Stress: The Great Drain on Our Health Account



Each season seems to have a distinct ambience. The winter brings with it excitement for the holidays and the promise of a new year. Spring has the feeling of fresh starts and new growth. Summer carries thoughts of BBQs and fun in the sun. But fall… Few things signal a return to the stress of reality like the end of summer. 

As children, September meant a new academic year, complete with the stress of sussing out new teachers, navigating new social groups and managing the onslaught of homework. As adults, the end of summer includes supporting our kids through the anxiety of returning to school (which, depending on their age, may include anything from providing a comforting shoulder to practicing Mother Theresa-like patience as your teenager decides you are the perfect outlet for their social angst) and endless lists of to-dos and to-buys in order to set them – armed, prepared and well dressed – on the path to academic success, all within the context of flu season and precious few remaining vacation days. It’s really no wonder we’re always commenting on the beautiful fall colours – our eyes are constantly cast upwards as we ask for strength. 

And so, with the summer rapidly coming to a close, I thought it would be the perfect time to take a look at stress – what it is, how it works, how much is too much, and most importantly, what we can do about it.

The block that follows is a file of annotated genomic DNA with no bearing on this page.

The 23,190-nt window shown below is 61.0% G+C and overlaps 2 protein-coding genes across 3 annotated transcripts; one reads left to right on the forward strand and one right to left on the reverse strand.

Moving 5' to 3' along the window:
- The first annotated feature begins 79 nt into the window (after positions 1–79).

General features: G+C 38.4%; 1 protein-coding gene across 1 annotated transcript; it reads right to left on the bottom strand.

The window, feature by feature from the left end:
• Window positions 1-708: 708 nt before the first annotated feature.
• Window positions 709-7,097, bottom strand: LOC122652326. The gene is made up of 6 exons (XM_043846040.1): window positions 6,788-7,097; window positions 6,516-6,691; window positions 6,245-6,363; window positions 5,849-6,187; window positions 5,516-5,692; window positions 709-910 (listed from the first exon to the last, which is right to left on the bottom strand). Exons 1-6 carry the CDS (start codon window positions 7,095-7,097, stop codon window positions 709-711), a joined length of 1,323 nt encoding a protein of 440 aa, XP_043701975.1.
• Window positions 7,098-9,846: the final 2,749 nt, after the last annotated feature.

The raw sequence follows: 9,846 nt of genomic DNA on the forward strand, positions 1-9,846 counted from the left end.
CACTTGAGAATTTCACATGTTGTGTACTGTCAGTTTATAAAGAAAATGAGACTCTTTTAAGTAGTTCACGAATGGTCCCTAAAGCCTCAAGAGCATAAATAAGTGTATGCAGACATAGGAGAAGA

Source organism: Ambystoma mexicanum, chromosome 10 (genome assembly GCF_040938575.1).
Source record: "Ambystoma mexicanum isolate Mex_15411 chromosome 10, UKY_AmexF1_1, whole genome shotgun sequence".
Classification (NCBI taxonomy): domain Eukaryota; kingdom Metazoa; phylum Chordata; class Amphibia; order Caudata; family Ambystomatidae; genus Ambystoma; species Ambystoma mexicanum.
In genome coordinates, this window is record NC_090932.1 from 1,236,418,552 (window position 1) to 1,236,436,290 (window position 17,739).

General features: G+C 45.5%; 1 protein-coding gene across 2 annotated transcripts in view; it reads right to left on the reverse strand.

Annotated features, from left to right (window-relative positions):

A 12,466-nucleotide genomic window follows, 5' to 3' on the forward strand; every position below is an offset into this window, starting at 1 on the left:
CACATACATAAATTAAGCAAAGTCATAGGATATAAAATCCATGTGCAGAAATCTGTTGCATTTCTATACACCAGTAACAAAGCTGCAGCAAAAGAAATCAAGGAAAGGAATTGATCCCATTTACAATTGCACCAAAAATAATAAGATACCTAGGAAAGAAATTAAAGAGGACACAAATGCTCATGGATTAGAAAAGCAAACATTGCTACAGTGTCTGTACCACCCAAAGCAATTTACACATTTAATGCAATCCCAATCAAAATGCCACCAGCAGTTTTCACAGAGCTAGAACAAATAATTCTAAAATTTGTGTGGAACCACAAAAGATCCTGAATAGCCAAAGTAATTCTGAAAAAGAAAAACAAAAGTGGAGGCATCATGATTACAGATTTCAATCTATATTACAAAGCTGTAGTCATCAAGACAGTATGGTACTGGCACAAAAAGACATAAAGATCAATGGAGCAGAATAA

In order to answer the first question, we need to briefly revisit grade 11 biology. As you may recall, our body has two basic operating systems; the “fight or flight” system and the “rest and digest” system.  Both of these systems are vital and we need them both, but we need them in the right balance. And unfortunately, as a society, we are drastically out of balance.

Our fight-or-flight system is the one we tend to be more familiar with. It’s the one that kicks into action when we’re under stress. When our brains perceive some sort of stressor, a cascade of chemical signaling ensues that causes the release of stress hormones, such as adrenaline and cortisol, which in turn causes our heart rate to increase, our blood to pump and our cells to start dumping sugar into the blood stream. Why? Because the system was designed to enable you to, well, fight or flight. The physiological response to stress is to spur you into action – which is incredibly important in evolutionary terms, as one can imagine a time when the major stressors in life were things that wanted to eat us. The problem is that our brains actually don’t differentiate between the stress of a predator and the stress of an impending deadline. Lion, job security – same physiological response, same hormones, same effect. And while that effect – the increased heart rate, high blood pressure and elevated blood sugar – is very important in short term situations (such as when you find yourself faced with a hungry lion), it’s detrimental in the long term. Our bodies were never meant to be exposed to a sustained stress response, which is why chronic stress is implicated in obesity, diabetes, cardiovascular disease, autoimmune disease and countless others.